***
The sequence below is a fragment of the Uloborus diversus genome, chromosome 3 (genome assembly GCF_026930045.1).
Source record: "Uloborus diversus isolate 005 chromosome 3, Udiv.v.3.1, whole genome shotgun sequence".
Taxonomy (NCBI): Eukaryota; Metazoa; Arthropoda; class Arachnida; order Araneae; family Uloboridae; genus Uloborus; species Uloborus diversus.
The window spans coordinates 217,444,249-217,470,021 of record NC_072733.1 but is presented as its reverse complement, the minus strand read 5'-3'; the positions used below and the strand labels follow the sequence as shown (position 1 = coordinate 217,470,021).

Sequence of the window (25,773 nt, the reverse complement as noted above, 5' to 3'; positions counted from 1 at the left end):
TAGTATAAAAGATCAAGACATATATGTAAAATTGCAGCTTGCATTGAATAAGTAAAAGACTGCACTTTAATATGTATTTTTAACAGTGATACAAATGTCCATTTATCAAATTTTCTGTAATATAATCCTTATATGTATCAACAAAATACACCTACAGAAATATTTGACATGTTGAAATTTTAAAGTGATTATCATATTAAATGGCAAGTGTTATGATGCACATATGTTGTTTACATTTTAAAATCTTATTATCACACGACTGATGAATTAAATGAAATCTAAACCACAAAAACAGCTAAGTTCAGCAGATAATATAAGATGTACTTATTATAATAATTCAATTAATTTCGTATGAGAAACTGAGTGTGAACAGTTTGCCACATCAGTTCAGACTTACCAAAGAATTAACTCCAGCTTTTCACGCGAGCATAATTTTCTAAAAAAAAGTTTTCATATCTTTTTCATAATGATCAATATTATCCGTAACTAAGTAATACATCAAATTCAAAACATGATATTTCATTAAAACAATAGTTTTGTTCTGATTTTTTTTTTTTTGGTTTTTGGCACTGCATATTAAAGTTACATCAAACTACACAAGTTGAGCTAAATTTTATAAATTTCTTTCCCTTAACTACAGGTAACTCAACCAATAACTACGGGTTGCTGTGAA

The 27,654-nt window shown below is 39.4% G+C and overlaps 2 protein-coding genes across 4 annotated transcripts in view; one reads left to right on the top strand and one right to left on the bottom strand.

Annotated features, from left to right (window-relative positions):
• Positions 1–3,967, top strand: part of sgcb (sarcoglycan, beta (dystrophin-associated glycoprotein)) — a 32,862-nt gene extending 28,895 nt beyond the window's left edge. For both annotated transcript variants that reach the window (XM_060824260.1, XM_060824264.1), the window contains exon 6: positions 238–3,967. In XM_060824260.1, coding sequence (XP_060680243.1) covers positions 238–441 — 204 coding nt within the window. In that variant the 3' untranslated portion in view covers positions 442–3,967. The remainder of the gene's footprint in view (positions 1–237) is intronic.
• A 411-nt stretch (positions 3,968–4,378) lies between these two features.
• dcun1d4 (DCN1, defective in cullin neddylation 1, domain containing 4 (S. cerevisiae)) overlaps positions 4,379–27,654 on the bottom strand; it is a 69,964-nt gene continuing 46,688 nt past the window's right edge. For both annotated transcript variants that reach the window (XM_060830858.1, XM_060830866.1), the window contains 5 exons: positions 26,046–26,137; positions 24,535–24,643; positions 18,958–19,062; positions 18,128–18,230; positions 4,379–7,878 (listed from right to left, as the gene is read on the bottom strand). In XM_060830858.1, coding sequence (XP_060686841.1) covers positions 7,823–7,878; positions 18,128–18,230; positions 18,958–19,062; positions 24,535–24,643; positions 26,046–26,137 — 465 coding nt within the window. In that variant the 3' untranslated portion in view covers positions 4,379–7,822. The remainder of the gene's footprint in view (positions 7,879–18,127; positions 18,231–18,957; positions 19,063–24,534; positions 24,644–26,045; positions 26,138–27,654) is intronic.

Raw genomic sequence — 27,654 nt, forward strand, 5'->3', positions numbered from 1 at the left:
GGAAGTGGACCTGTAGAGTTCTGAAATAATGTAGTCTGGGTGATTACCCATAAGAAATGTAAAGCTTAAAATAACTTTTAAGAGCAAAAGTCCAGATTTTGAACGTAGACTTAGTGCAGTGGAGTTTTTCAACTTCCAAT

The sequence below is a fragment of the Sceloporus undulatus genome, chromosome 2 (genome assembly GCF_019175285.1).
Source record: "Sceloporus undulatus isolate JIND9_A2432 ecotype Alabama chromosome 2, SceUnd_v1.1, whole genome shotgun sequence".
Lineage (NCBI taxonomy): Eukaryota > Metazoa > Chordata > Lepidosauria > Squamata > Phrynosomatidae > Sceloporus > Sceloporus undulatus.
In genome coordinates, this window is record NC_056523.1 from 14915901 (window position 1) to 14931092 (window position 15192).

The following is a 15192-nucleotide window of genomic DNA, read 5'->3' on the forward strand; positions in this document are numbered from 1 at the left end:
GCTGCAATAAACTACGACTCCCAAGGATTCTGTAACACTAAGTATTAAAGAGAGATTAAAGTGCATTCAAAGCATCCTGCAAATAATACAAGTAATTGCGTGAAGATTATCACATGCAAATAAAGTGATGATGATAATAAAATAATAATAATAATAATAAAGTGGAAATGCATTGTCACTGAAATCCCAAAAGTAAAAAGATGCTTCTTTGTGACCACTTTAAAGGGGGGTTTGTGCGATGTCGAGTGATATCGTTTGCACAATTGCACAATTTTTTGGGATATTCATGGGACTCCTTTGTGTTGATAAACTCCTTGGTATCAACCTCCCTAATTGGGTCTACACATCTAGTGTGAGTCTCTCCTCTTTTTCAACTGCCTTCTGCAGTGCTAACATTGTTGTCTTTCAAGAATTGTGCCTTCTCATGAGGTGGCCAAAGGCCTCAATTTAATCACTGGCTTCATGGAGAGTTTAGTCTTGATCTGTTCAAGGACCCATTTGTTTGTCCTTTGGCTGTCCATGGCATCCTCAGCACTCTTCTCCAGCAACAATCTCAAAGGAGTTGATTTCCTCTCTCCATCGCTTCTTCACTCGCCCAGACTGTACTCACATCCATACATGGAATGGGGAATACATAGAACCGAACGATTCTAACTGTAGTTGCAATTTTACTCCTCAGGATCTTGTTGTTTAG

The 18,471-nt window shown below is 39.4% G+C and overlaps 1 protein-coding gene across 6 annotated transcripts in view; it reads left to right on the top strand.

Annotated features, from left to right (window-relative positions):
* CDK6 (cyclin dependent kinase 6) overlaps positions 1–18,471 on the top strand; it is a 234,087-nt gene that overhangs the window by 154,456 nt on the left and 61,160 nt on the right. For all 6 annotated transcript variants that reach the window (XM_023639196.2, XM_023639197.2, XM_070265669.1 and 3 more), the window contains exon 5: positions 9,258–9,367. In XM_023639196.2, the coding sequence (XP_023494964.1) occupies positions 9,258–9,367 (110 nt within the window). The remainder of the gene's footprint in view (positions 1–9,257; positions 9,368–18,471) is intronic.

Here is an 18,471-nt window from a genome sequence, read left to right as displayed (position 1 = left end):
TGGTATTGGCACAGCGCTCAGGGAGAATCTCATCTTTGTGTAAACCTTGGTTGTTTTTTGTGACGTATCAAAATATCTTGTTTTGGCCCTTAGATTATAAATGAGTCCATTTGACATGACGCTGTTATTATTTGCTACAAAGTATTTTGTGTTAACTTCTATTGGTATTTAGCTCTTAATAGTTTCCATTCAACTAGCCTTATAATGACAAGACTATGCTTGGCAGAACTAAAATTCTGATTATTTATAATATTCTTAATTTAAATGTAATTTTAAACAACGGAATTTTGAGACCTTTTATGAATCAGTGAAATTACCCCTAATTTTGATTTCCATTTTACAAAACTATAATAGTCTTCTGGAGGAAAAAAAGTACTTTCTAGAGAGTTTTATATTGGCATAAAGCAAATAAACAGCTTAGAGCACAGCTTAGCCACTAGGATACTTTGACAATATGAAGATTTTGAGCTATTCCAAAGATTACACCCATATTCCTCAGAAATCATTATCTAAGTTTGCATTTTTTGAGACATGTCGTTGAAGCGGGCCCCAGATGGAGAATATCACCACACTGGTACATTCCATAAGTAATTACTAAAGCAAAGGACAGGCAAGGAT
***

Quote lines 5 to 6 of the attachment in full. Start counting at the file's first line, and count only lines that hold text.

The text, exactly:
Sequence of the window (25,773 nt, the reverse complement as noted above, 5' to 3'; positions counted from 1 at the left end):
TAGTATAAAAGATCAAGACATATATGTAAAATTGCAGCTTGCATTGAATAAGTAAAAGACTGCACTTTAATATGTATTTTTAACAGTGATACAAATGTCCATTTATCAAATTTTCTGTAATATAATCCTTATATGTATCAACAAAATACACCTACAGAAATATTTGACATGTTGAAATTTTAAAGTGATTATCATATTAAATGGCAAGTGTTATGATGCACATATGTTGTTTACATTTTAAAATCTTATTATCACACGACTGATGAATTAAATGAAATCTAAACCACAAAAACAGCTAAGTTCAGCAGATAATATAAGATGTACTTATTATAATAATTCAATTAATTTCGTATGAGAAACTGAGTGTGAACAGTTTGCCACATCAGTTCAGACTTACCAAAGAATTAACTCCAGCTTTTCACGCGAGCATAATTTTCTAAAAAAAAGTTTTCATATCTTTTTCATAATGATCAATATTATCCGTAACTAAGTAATACATCAAATTCAAAACATGATATTTCATTAAAACAATAGTTTTGTTCTGATTTTTTTTTTTTTGGTTTTTGGCACTGCATATTAAAGTTACATCAAACTACACAAGTTGAGCTAAATTTTATAAATTTCTTTCCCTTAACTACAGGTAACTCAACCAATAACTACGGGTTGCTGTGAA